Saturday, June 29, 2013

Compulsion (1959 film) Review


Director/Studio/Author: Richard Fleischer/20th Century Fox/Meyer Levin, Richard Murphy
Original theatrical release date: 1959
DVD release date: May 23, 2006
Format, Genre and length: DVD/Film Noir/103 minutes
Publisher/Industry Age Rating: NR
Overall Personal Rating: ★★★★★

Compulsion is the fictionalized account of the crime of the century—the kidnapping and murder of a young boy by two bored and wealthy young geniuses—which led to the trial of the century in which one of the most famous attorneys ever argued for their lives. This is the film version of that book, which came out in 1959, the year after Nathan Leopold (aka Judd Steiner) was paroled and released from prison.

Having recently acquired an interest in Leopold and Loeb, and having read and reviewed the book Compulsion, it seemed only natural that I should watch and review the film with a critical eye toward seeing how well the book was translated onto the screen. I must say it was done very well.

We first meet Judd Steiner (Dean Stockwell) and Artie Straus (Bradford Dillman) as they are
gallivanting about in Judd’s Stutz Bearcat and Artie tries to run down a drunken man who’s walking down the road. This sets the tone, not only for the film, but for their relationship. Judd grabs the wheel and averts the potential murder, so Artie tells him to drive (keep in mind, it is Judd’s car), and then orders him to run the bum down. Judd comes close, but at the last moment swerves, which angers Artie. To keep peace, Judd swears he’ll do anything Artie wants. Anything. And although we don’t know it yet, a murder is about to be born.

Martin Milner (later famed for his role in Adam 12, among other things) plays Sid Brooks (a fictional character, based on Meyer Levin), a fellow student at the university with Judd and Artie, and a fledgling reporter for the newspaper. Chance involves him in the case, and also his girl Ruth, who develops a relationship with Judd and later testifies at the trial.

This is a very faithful adaptation of the novel and captures the flavor of it very well. The cocksure attitude of the young geniuses who took the life of a young boy because they could, and to prove that such a thing could be done with great deliberation and no emotional involvement. We never see the victim, not even in the morgue, nor do we get a real sense of who he was. These things were not shown back then, too graphic. Today, I’m sure there would be a lot more gruesome scenes, but the film does not suffer for lack of them.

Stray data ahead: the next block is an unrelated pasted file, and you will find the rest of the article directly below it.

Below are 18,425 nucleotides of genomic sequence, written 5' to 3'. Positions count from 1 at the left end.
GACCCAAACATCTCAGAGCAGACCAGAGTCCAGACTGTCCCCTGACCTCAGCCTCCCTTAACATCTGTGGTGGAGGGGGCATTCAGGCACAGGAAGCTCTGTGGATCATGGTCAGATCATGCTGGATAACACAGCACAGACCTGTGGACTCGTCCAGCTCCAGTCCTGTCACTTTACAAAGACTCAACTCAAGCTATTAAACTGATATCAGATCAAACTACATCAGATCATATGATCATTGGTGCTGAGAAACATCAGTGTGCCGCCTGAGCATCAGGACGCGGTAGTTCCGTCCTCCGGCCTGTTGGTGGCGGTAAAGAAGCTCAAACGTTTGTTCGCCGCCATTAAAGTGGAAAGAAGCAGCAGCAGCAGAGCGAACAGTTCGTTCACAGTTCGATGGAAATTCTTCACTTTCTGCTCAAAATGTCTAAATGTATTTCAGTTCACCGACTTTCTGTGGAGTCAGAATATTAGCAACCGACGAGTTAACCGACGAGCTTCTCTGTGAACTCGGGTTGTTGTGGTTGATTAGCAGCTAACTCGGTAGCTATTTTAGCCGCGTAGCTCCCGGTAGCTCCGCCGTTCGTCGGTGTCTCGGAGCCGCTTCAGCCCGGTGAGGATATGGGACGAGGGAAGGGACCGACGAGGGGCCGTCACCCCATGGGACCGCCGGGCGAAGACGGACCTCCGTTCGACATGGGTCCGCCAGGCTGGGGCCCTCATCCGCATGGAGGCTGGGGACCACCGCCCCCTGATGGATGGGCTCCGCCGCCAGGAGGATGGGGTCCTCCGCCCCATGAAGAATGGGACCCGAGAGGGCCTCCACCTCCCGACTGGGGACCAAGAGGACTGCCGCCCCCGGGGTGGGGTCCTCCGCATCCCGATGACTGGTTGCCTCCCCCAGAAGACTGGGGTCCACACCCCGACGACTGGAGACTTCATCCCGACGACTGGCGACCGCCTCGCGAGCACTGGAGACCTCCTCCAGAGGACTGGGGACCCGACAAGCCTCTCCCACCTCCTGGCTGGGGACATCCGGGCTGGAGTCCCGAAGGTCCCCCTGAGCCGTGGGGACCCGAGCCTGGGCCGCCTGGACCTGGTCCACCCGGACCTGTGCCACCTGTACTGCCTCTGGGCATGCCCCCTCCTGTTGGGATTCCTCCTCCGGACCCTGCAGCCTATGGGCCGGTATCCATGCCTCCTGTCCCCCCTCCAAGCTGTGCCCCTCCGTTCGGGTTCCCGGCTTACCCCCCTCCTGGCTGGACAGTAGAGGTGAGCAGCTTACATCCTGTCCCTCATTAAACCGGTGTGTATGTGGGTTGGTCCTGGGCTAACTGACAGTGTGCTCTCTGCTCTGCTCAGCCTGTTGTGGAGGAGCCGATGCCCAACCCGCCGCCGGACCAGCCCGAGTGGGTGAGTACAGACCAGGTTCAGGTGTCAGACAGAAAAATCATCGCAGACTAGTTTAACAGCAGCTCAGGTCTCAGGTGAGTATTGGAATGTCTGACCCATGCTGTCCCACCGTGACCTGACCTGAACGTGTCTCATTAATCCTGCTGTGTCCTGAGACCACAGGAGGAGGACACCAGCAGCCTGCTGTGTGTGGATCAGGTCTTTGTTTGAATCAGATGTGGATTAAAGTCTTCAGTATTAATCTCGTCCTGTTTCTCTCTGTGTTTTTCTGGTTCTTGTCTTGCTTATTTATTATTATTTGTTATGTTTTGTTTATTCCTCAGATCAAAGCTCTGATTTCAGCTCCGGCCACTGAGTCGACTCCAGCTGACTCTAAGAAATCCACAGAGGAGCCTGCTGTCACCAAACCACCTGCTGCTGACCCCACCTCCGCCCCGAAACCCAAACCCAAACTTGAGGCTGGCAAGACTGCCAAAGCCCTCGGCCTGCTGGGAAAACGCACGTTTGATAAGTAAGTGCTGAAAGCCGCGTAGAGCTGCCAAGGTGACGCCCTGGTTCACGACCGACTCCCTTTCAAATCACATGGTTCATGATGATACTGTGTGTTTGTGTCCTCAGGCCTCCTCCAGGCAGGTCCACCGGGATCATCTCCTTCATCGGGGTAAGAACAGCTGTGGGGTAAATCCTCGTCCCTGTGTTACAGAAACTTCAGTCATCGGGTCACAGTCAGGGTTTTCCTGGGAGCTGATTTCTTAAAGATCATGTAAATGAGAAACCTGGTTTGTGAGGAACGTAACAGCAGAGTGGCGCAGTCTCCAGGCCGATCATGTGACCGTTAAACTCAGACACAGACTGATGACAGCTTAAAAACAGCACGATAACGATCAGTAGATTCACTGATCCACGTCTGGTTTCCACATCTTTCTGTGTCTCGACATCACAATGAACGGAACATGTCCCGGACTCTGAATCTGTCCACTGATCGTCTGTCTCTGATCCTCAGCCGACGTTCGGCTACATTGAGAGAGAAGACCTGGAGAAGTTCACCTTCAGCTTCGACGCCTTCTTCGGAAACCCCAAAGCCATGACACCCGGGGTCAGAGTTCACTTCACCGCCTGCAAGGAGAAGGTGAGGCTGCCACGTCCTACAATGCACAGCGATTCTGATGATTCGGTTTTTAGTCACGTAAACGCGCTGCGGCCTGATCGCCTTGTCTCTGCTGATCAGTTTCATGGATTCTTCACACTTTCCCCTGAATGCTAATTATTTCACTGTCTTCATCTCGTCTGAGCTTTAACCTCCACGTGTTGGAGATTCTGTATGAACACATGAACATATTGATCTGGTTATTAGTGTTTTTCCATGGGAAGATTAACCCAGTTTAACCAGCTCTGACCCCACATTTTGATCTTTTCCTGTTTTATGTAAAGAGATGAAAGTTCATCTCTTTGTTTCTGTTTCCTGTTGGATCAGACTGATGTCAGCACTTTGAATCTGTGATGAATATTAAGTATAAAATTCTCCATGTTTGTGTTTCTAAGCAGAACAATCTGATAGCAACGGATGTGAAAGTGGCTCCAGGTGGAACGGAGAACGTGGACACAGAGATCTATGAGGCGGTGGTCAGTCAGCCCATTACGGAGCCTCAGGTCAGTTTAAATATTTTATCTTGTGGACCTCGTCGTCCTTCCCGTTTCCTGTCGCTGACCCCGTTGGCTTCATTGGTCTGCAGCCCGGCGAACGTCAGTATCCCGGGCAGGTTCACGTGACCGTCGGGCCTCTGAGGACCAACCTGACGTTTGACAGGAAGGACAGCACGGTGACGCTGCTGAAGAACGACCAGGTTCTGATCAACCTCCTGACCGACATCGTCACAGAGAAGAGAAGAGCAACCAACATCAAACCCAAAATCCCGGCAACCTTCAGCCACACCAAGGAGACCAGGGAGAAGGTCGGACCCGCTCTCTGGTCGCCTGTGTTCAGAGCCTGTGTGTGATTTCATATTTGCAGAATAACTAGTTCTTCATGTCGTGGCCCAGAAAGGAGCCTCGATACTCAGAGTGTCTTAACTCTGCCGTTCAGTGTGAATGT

They came close to getting away with their crime, but a pair of eyeglasses was the crack in the facade that became the first clue, and that ultimately led to them. E.G. Marshall plays the prosecutor, Horn, who is determined to see these two boys hang for what they’ve done, despite their tender ages—18 and 19—and despite the fact that never has the state put to death anyone below the age of 21.

The boys’ very wealthy parents hire the best attorney they can find—Jonathan Wilk (Clarence
Darrow, in real life)—flawlessly played by Orson Welles. In a brilliant ploy, Wilk withdraws their plea of not guilty and changes it to guilty, with mitigating circumstances, thus eliminating the trial by jury. And despite the best efforts of the prosecutor, he does not plead insanity, as that would bring the jury back in. And as he explains to the boys’ parents, he’d rather plead for their lives before one man, the judge, than twelve, in the form of the jury.

Welles’ performance is riveting. Despite being very familiar with him as an actor, his persona disappears and he becomes Wilk/Darrow, and his very eloquent summation speech is some of his finest work. That is the hallmark of a great actor, when you stop seeing the man, and only see the character.

Although physically I thought the main characters were mis-cast, as Dean Stockwell resembled Artie more, and Bradford Dillman Judd, in terms of performance, they got the nuances of the characters down pat. Artie, the effervescent know-it-all who dominates Judd, and has to be in on everything, including “helping” the police with the case. The quieter, more introspective Judd, who allows Artie to control him.

What you won’t see in the movie that isin the book, and what is barely hinted at in the film (and you really need to be looking for it to catch it) is the true nature of the relationship between Judd and Artie, namely that they were lovers. Any mention of what the book presents has been excised, probably due to the sensibilities of the times. I don’t think it would have played well, and probably would have muddied the waters. Today? Another story altogether.

One comment on the opening music—although probably good for its time, now it sounded to me very 50ish and jarring, but perhaps that was the effect the composer was going for. It’s jazzy and discordant, so maybe that’s the right feel for two young men out of step with society.

Look for Richard Anderson (Six Million Dollar Man) as Judd’s bossy older brother Max. And a young Gavin MacLeod (Captain Steubing on the Love Boat) as Horn’s assistant.

Also on the DVD were the theatrical trailer and a teaser and two trailers from other Fox films—St. Valentine’s Day Massacre (Jason Robards Jr) and Murder Inc. (Stuart Whitman and Peter Falk).

One last comment on the film. As I said before, Judd was just beginning a relationship with Ruth Evans, who was Sid Brooks’ girl, and I think that goes a long way to show his innate humanity, as opposed to Artie and his black book, his love ’em and leave ’em philosophy. There is a very intense scene between Judd and Ruth in the film.

On the whole, I was very pleased with the film, and highly recommend it.

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